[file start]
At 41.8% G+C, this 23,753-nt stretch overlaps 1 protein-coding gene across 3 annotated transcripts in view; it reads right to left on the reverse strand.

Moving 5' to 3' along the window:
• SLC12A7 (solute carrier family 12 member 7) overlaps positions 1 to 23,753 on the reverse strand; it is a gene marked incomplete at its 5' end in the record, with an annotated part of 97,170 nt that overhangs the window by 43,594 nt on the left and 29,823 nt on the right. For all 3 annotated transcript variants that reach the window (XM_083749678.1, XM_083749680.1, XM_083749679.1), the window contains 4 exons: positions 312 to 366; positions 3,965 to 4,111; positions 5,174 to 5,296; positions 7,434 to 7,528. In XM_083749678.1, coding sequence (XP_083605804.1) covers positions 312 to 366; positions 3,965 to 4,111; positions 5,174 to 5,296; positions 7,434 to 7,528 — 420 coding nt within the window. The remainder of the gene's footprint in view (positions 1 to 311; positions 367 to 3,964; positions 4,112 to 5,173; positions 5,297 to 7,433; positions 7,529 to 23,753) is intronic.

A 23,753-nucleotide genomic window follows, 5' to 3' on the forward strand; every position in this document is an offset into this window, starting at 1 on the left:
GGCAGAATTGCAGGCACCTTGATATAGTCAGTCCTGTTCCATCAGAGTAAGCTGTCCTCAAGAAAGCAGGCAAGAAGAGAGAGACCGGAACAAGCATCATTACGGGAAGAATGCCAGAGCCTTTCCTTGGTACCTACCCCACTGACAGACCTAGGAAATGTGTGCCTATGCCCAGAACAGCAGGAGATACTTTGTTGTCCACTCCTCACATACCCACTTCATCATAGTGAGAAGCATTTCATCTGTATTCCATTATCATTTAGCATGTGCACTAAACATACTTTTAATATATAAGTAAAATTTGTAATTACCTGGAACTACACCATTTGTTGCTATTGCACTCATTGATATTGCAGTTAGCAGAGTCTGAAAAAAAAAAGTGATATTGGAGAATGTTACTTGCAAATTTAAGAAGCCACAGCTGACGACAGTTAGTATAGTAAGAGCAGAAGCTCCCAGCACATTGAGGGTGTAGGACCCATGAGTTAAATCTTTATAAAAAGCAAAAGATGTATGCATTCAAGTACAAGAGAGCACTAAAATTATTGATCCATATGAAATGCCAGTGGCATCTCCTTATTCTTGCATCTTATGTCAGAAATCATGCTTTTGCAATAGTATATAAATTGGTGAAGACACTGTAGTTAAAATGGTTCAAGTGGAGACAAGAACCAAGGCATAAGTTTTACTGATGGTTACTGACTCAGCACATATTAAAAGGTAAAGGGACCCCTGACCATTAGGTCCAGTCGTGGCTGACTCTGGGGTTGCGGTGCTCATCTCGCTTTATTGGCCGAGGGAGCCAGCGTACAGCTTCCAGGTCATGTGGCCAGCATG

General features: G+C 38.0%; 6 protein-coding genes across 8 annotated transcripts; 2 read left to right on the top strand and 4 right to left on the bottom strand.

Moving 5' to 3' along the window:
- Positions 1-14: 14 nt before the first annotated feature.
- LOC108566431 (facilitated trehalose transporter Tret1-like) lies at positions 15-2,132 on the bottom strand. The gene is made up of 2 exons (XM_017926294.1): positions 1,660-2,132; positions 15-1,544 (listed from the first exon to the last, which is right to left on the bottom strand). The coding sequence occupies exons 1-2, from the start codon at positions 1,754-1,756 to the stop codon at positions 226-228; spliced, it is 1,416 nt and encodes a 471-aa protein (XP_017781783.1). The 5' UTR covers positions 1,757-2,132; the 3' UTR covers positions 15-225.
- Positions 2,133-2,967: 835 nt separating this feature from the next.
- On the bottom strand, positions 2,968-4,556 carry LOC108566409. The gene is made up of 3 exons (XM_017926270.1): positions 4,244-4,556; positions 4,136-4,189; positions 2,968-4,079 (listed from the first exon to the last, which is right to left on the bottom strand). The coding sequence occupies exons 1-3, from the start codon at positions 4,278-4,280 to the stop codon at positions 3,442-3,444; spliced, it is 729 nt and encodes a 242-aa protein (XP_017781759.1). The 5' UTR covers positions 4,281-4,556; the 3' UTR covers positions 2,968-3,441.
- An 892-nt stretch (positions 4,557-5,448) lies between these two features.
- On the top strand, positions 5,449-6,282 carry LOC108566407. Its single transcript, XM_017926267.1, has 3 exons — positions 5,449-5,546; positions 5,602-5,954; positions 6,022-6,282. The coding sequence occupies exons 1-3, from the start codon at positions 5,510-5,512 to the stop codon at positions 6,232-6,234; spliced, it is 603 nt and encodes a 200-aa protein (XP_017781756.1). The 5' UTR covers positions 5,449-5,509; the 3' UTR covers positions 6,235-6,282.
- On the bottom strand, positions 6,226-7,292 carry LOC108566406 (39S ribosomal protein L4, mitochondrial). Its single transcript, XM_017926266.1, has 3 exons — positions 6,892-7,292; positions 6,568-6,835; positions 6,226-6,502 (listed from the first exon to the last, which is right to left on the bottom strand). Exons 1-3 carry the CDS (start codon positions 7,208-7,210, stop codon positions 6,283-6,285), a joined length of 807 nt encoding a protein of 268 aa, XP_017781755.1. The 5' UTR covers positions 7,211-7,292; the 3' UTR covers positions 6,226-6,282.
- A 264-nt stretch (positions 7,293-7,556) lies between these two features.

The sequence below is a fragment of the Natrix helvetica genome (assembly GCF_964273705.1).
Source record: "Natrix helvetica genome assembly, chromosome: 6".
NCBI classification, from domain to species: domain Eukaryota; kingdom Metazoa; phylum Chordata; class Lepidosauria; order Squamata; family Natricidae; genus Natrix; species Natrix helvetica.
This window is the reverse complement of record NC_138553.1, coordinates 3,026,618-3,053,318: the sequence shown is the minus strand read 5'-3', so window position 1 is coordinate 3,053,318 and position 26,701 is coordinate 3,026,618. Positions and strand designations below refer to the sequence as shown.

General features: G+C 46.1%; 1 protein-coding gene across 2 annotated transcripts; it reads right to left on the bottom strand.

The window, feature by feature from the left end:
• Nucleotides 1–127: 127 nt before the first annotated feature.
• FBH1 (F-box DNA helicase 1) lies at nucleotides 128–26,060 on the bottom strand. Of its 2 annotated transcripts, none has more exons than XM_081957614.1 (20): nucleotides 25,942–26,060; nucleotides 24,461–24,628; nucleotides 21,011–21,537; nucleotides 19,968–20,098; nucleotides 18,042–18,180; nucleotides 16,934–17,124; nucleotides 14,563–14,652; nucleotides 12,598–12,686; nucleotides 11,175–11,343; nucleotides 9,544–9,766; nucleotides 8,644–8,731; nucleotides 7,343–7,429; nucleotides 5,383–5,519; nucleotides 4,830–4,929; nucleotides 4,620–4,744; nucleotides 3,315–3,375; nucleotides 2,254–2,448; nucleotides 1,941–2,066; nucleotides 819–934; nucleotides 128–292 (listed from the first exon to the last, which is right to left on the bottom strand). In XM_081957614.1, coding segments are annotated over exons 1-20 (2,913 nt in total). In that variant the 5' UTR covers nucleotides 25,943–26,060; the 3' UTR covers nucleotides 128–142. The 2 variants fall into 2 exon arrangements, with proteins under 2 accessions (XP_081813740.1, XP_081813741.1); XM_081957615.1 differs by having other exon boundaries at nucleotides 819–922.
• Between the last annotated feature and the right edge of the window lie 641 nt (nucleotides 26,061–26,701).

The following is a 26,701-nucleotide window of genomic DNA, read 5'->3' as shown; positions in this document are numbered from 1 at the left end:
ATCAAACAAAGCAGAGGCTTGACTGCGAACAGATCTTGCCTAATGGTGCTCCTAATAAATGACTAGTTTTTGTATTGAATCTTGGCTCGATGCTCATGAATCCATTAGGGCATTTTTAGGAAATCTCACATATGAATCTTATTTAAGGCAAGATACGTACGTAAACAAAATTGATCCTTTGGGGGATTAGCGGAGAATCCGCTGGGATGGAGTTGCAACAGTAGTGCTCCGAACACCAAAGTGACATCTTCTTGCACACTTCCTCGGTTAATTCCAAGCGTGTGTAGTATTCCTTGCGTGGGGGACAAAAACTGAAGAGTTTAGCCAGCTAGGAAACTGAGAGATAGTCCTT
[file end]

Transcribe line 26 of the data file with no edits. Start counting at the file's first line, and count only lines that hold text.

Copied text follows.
ATCAAACAAAGCAGAGGCTTGACTGCGAACAGATCTTGCCTAATGGTGCTCCTAATAAATGACTAGTTTTTGTATTGAATCTTGGCTCGATGCTCATGAATCCATTAGGGCATTTTTAGGAAATCTCACATATGAATCTTATTTAAGGCAAGATACGTACGTAAACAAAATTGATCCTTTGGGGGATTAGCGGAGAATCCGCTGGGATGGAGTTGCAACAGTAGTGCTCCGAACACCAAAGTGACATCTTCTTGCACACTTCCTCGGTTAATTCCAAGCGTGTGTAGTATTCCTTGCGTGGGGGACAAAAACTGAAGAGTTTAGCCAGCTAGGAAACTGAGAGATAGTCCTT